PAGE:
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So you think you’ve got what it takes: measuring potential
Article Type: Metrics From: Strategic HR Review, Volume 10, Issue 6
The latest ideas on how to approach measurement and evaluation of HR activities
There is an ever-widening range of opinions on how to measure potential. For some, it is about behaviors or competencies, and assessing whether the person is operating in an upper performance quartile. For others, it is about describing behaviors needed for success at different hierarchical levels (such as the Leadership Pipeline model developed by Stephen Drotter) and assessing whether the person is demonstrating behaviors associated with roles above where they are currently deployed.
Whatever the framework, it has to be relevant for your business, bearing in mind that in an ever-changing competitive world the skills required today and for tomorrow may keep changing. This gives real credence to models containing self-awareness and personal development as key elements in assessments of potential.
Human resources (HR) has a long tradition of trying to make objective selection decisions by employing a number of instruments in assessment methodology. All of these are of use but each also has its limitations when it comes to measuring potential. Let’s examine a selection of the most commonly used.
There is evidence that certain psychometric profiles can be reliable predictors of ability and fit for an imminent role. However, measuring potential for future roles is more difficult. A robust tool that can measure the various types of “intelligence” (e.g., analysis and reasoning) will get you off to a good start and will at least identify people with “power under the hood.” When it comes to personality profiles, these can be helpful but beware of the reliability and validity of each instrument especially as it relates to your specific context.
This is frequently used and provides a holistic view of an individual’s capability. There is, however, real concern over its use as an assessment tool, as each person has a different set of raters, each of which has their own perspective and rating standard. For example, raters from an environment where critical feedback is rare (e.g. some Far East cultures) may assess more positively than a more open, critical and competitive culture, even though the individuals are similar. Also, 360-degree feedback relies on a person having had the opportunity to demonstrate each behavior, which, if it is related to a future role, may not yet have been displayed.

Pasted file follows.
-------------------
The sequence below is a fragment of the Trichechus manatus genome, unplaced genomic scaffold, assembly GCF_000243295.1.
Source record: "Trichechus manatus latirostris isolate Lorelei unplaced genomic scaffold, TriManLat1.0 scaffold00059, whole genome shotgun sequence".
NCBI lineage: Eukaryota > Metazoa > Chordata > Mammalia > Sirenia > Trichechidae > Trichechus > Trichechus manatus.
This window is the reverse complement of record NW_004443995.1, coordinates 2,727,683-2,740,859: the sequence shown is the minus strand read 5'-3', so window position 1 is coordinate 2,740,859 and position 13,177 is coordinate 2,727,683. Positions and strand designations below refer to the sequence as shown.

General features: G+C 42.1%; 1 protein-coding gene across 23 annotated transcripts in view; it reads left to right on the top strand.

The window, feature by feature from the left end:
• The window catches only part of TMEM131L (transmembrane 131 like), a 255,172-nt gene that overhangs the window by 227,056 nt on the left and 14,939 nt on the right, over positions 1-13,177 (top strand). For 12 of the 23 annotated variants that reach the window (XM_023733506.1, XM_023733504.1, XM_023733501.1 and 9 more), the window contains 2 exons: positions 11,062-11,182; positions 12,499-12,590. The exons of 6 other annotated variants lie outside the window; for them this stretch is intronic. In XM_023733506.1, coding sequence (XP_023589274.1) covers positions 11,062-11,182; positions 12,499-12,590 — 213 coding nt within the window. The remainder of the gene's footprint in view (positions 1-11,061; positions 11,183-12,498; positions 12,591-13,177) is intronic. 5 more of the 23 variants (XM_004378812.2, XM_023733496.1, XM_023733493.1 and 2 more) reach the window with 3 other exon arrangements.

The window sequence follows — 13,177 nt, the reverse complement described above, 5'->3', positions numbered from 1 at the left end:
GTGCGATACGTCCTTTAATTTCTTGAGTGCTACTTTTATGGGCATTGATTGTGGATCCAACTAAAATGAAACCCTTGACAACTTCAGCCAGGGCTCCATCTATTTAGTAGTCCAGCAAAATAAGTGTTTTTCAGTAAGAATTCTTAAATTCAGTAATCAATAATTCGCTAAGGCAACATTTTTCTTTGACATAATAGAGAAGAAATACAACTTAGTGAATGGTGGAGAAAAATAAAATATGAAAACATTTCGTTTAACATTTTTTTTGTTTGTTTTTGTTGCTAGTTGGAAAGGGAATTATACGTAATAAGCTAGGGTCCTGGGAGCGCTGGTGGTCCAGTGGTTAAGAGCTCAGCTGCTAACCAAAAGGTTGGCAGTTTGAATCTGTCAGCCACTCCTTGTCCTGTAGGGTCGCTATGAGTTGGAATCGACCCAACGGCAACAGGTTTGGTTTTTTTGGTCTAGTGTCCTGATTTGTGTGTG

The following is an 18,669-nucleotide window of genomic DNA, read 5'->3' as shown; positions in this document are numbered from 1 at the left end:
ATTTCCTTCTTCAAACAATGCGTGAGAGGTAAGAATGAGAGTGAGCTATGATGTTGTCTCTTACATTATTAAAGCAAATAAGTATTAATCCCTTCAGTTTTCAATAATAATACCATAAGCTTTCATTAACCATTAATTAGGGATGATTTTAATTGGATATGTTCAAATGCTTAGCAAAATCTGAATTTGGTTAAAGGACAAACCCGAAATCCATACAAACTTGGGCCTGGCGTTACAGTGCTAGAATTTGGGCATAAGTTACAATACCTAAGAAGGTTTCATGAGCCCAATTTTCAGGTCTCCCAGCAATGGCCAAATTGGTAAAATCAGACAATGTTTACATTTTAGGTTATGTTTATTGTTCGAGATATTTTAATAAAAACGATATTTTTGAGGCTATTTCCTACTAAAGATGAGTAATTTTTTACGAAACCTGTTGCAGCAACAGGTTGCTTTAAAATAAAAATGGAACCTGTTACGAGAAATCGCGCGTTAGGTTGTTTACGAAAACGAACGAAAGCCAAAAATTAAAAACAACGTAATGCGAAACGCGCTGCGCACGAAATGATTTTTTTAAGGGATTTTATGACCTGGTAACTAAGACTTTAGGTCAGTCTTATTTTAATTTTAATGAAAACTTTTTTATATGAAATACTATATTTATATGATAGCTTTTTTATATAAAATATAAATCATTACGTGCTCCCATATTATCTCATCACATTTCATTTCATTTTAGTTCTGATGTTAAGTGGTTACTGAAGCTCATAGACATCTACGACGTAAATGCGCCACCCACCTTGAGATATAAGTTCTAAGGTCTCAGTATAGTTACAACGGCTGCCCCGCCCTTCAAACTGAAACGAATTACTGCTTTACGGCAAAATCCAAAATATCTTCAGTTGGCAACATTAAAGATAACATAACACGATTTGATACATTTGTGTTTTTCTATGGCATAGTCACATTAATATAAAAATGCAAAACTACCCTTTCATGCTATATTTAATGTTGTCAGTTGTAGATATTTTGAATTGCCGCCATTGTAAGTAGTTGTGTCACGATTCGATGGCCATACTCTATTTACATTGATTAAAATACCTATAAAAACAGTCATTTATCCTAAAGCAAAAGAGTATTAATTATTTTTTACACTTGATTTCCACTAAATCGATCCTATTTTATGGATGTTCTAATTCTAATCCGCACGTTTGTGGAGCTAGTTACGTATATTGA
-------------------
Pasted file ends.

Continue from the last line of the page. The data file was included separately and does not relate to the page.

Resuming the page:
These look for the evidence of past behavior. When done well, they can increase the predictive validity of the assessment process from 0.2 (for a biographical interview) to 0.51 (for a structured interview) (Huffcutt and Arthur, 1994). A positive aspect of this process is that every person assessed is exposed to a structured set of questions that force the person to draw only on what they have done, experienced or learned. A potential limitation has been noted in that introverts frequently do less well in these types of interviews although, if appointed, can often achieve as well as their extravert colleagues.
This is where there needs to be the biggest change of thinking regarding the assessment of potential. Such centers, by their very nature, look at how participants interact with each other and with situations. This means that any individual’s performance will be affected by the others in the group. This is why it is often easy to rank individuals within a center, but sometimes difficult to objectively rank people across centers. To measure potential objectively, each person needs to face a set of challenges and simulations that will allow rating of the potential factors without the interference of external variables (like other participants). This is best achieved by using interactions that are scripted or at least governed by a set of predetermined rules (such as using actors and scenarios). In short, assessment centers still offer a high level of predictive validity (0.53 according to Woodruff (1990)) of potential as long as they are well constructed with a variety of progressive and adaptive simulations.
These usually require time spent with an occupational psychologist discussing past experiences and situations to explore drivers, coping mechanisms and values. These fell out of favor as they were seen as very expensive. But, they are re-emerging for identifying potential executive leaders.
In summary, when measuring potential, ensure that you build a business-relevant framework that articulates what it means to have potential for you, ensuring that factors that make people successful today and that can meet future needs are included. Secondly, use a combination of assessment methodologies to ensure a quality result (comprehensive, valid, reliable, differentiating, useful and defensible).
Roger EdwardsBased at Pilat HR Solutions.
About the author
Roger Edwards is Director of Consulting, Pilat HR Solutions. He has over 20 years of line HR management experience in companies such as Ford and GlaxoSmithKline. In his current role he heads up Pilat’s consulting operations, providing HR, talent management and organizational development expertise to clients. Roger Edwards can be contacted at: email@example.com
Huffcutt, A.I. and Arthur, W. Jr (1994), “Hunter and Hunter (1984) revisited: interview validity for entry-level jobs”, Journal of Applied Psychology, Vol. 79, pp. 184–90
Woodruff, C. (1990), Assessment Centres, IPM, London